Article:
Thursday 14 April 2016

Latrigg The Hard Way

Hyperdog Moss on the summit of mighty Latrigg

‘So where exactly has Fellbound been?  Do tell, please do.’

I am sure this is a common cry across the blogosphere. Why did his blog go quiet for so long?  Well, I have always meant this to be a blog about my walking exploits, such as they are, and there have been precious little of these of late.  I did think of posting random ramblings “The thoughts of Fellbound”, in which I would share my very valuable, insightful and completely reasonable, moderate and unprejudiced views on matters of great import to this fine country of ours, but decided that these could wait until I am chosen by a popular and understandable clamour to be supreme ruler of the universe.
Desperate for a drink, Moss heads down to Whit Beck, stopping only to eat sheep dung
A failed attempt to drink the beck dry

Without going into all the extremely interesting details which would have readers on the edge of their seats with excitement, my legs and various other parts of my anatomy have been misbehaving for some months now.  As I mentioned on twitter (and I beg your pardon in advance for this) the correct medical terminology is that they are “fucked”, as confirmed by our very wonderful NHS.  Wonderful, apart from the waiting lists, that is, and one or two other things which I will also need to sort when I become the Supreme Ruler.  So, a word to the wise.  If you work in one of the NHS teams which determines appointments, I suggest you buck your ideas up.  Pronto.  We can’t have a Supreme Ruler with wobbly legs made out of jelly, can we?  That would be most undignified.

What I was coming round to say is this.  Over the last three weeks the legs have not mucked me around so much.  This means that either I have miraculously cured myself (I do lay my hands on my person at every opportunity) or I am in remission from the lurgy that was afflicting them.  The long and short of this is that this week I got up two mighty Cumbrian Hills.  Which gives me an excuse to brag about my exploits.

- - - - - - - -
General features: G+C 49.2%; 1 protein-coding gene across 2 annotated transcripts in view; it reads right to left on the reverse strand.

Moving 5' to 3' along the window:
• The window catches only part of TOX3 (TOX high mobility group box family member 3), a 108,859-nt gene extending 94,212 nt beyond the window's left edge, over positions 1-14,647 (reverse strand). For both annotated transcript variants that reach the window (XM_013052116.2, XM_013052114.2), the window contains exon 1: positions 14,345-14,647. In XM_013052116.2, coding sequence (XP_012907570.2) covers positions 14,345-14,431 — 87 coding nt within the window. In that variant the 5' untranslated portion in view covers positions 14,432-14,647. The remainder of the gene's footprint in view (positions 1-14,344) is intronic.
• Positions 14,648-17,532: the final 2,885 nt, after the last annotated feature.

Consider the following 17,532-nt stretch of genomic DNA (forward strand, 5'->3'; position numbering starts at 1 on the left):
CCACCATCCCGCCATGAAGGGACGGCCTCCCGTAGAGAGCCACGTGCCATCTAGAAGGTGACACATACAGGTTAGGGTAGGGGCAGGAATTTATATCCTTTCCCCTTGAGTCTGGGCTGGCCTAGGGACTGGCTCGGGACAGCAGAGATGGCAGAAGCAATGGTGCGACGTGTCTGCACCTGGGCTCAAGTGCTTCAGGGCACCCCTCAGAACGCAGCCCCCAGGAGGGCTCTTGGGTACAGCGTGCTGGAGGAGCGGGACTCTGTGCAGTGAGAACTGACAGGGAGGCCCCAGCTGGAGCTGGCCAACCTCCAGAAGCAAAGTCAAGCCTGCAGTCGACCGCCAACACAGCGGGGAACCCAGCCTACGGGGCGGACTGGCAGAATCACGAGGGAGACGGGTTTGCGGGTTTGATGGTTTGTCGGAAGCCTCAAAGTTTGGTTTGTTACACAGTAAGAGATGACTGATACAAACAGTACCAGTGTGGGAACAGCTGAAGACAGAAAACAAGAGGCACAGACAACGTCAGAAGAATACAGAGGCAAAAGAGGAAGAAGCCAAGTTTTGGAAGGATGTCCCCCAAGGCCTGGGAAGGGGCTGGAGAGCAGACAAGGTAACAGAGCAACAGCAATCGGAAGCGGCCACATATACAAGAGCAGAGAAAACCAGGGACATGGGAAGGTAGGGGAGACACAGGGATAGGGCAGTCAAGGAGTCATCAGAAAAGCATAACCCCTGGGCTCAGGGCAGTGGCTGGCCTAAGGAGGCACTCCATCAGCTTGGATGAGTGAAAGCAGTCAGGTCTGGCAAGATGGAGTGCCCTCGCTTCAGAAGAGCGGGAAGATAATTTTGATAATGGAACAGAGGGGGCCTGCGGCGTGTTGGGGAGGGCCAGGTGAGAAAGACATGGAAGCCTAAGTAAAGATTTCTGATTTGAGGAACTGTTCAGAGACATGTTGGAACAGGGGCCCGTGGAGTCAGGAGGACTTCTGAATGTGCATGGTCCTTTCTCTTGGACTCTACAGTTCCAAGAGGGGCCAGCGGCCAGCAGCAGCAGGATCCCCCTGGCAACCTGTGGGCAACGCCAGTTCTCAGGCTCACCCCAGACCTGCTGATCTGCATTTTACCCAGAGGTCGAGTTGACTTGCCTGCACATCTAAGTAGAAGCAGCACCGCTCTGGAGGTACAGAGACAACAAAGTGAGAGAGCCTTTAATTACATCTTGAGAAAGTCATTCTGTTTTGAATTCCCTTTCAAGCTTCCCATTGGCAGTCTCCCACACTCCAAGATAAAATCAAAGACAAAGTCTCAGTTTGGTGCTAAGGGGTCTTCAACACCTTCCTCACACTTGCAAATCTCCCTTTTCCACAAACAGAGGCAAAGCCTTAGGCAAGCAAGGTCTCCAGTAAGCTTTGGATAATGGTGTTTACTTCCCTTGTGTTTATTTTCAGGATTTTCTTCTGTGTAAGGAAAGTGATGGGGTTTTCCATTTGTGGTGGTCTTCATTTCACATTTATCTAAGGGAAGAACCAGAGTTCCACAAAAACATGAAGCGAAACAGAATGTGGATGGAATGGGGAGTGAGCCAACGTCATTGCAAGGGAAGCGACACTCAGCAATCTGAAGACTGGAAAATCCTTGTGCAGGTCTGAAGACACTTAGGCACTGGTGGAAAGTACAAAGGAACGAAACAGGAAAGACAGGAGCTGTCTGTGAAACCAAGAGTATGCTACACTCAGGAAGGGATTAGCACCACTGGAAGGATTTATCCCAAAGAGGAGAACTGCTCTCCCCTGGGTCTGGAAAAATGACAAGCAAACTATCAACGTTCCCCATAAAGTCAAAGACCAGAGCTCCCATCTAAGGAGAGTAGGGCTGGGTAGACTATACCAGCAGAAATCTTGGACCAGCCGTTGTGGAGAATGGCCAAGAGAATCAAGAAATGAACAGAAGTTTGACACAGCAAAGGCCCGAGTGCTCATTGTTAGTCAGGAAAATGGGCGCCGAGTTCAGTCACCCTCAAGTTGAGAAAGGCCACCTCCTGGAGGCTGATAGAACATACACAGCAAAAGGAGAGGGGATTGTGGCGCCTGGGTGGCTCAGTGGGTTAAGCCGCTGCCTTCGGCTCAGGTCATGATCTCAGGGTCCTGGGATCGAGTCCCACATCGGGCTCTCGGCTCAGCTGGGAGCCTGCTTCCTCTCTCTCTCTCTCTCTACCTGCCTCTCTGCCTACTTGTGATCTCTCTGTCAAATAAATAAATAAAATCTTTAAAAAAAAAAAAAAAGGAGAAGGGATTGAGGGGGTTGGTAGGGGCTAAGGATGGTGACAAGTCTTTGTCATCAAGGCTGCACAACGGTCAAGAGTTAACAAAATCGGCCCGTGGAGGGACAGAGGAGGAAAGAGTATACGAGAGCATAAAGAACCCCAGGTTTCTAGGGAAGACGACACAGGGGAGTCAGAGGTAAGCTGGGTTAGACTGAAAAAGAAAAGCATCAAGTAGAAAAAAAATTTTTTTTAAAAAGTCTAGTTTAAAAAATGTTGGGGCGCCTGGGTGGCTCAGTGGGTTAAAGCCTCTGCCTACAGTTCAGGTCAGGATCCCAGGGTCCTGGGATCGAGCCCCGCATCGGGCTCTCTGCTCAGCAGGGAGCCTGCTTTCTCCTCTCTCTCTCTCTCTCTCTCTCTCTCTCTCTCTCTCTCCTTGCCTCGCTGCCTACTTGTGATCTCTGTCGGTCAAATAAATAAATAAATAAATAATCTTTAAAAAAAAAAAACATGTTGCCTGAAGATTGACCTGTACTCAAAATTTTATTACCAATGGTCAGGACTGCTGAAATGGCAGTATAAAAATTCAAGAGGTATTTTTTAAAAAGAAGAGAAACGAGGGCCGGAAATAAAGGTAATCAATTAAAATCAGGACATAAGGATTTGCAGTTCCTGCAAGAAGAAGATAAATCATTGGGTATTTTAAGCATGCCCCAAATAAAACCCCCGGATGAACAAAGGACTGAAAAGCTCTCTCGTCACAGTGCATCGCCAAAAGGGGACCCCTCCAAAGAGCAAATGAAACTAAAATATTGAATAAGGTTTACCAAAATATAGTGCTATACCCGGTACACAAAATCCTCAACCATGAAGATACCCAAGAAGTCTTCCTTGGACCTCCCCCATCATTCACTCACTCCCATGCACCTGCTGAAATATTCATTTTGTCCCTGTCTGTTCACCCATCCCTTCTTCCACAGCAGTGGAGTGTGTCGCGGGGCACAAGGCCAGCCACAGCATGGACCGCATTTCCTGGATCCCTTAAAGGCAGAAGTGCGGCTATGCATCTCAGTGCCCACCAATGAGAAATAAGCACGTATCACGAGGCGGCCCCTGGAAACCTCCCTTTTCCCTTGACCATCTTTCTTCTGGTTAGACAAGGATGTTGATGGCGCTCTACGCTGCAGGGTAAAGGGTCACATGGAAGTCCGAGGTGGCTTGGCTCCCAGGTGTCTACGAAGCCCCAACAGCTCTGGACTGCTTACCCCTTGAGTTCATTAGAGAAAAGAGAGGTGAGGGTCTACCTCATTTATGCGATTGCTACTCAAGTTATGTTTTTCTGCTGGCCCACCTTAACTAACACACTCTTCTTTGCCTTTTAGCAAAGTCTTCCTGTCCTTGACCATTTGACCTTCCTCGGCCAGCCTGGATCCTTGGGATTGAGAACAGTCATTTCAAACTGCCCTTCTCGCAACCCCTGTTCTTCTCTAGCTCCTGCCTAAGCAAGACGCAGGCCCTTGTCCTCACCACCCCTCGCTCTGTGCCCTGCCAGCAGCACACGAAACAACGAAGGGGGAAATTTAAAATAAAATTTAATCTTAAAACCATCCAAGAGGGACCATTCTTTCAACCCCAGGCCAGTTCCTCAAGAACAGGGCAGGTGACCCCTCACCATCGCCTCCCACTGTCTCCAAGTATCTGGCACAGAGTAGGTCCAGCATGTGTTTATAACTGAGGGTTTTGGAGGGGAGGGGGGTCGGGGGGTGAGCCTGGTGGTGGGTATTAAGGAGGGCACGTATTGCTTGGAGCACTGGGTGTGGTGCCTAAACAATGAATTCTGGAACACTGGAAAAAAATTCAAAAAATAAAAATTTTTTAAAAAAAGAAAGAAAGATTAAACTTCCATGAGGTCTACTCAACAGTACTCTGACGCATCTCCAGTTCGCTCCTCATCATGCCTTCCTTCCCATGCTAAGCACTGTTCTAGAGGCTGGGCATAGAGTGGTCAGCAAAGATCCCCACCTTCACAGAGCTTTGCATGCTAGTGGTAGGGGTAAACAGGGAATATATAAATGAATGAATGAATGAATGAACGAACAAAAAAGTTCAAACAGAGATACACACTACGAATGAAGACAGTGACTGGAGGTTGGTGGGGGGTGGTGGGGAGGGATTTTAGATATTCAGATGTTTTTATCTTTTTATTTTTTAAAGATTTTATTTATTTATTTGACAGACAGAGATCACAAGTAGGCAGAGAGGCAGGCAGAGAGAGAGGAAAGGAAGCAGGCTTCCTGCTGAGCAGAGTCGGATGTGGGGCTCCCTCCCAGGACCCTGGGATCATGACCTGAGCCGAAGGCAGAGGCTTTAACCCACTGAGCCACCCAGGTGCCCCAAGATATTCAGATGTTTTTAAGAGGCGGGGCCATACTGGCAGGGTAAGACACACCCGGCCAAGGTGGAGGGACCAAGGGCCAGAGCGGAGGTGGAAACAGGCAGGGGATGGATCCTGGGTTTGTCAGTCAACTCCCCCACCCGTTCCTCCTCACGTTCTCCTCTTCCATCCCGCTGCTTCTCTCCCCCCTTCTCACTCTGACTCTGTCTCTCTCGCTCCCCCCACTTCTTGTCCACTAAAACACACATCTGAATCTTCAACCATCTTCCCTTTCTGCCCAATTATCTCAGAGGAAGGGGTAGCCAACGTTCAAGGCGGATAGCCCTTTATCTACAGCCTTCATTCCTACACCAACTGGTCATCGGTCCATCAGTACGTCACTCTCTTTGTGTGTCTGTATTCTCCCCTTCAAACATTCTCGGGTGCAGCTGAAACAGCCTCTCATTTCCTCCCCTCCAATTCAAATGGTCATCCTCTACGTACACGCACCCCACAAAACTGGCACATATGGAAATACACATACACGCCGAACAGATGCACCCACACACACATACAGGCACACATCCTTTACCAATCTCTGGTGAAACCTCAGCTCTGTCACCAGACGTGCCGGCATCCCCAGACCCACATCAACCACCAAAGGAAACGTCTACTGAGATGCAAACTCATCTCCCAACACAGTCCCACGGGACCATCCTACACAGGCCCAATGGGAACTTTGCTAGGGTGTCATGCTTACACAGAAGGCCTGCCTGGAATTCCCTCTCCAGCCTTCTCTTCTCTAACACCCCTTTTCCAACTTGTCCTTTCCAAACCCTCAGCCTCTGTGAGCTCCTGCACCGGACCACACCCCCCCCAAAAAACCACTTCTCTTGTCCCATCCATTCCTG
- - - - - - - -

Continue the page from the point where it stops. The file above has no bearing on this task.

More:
If you look carefully, you can see Moss in the distance topping out on Beacon Pike. We had ascended by the NW Ridge and here had just joined the main tourist route
We always have a game of "fetch green rubber stick" as a reward for our efforts at scaling The Beacon.  It's a tradition in the Fellbound household
The hills in question were Beacon Hill (or Beacon Pike according to most locals) which is 286 metres above seal level, and Latrigg near Keswick, which climbs to a lung busting 368 metres above seal level.  I climbed both of them alpine style, and so did not use oxygen or fixed ropes (Moss’ lead doesn’t count).  The photographs tell only part of the story.  They show the fierce terrain but nothing, neither words nor pictures, can adequately explain the endurance and determination needed, and the rigours and hardships endured by my hairy partner and I as we battled through the elements (sunny spells and a bit blowy on Latrigg; drizzle and slightly misty on the Beacon) to achieve our goal.  Why did we do it?  It’s simple. Because they are there.

Descending the little used West Route from the summit of Beacon Pike

The Penrith gallows, where wrong uns were done to death in the olden days, were situated in this small quarry. I suspect that the blurry photograph is the result of paranormal goings on that I skillfully captured with the camera of my smartphone


  1. Good Lord! They're like buses - None for weeks on end then two at once!
    Careful now.

    1. I did have a long lie down after writing this. It can be so exhausting bashing away at the old Remington. And no, that isn't a euphemism.

  2. You could start a new long distance route. The Wibbly wobbly way. I can vouch to be a contender.

    1. Alan! Good to hear from you. As I am ageing rapidly I think the Wibbly Dribbly Way might be more appropriate.

  3. Supreme Ruler of the Universe, eh?

    Shelley had a few things to say about that...

    I met a traveller from an antique land,
    Who said—“Two vast and trunkless legs of jelly
    Stand in the peat hags. . . . Near them, in the bog,
    Half sunk a shattered visage lies, whose belly,
    And wrinkled toes, and sneer of cold command,
    Tell that its sculptor well those passions read
    Which yet survive, stamped on these lifeless things,
    The hand that mocked them, and the heart that fed;
    And on the pedestal, these words appear:
    My name is David Williams, King of Kings;
    Look on my Works, ye Mighty, and despair!
    Nothing beside remains. Round the decay
    Of that colossal Wreck, boundless and bare
    The lone and level bogs stretch far away.

    1. Goodness me, Alan. There aren't many men who would dare edit Shelley. I'm not certain that Ozymandias would approve, but I appreciate your erudite response to my post. Perhaps a less profound rejoinder to my desired elevated status would be this poem from Roger McGough:

      I wanna be the leader
      I wanna be the leader
      Can I be the leader?
      Can I? I can?
      Promise? Promise?
      Yippee I'm the leader
      I'm the leader.
      OK what shall we do?

      Enjoy your Pre-Walk Daunder :-)

    2. Shelley was okay, in his day. But he does need bringing up to date. I think Mr McGough might well be the man.

      Ta, David.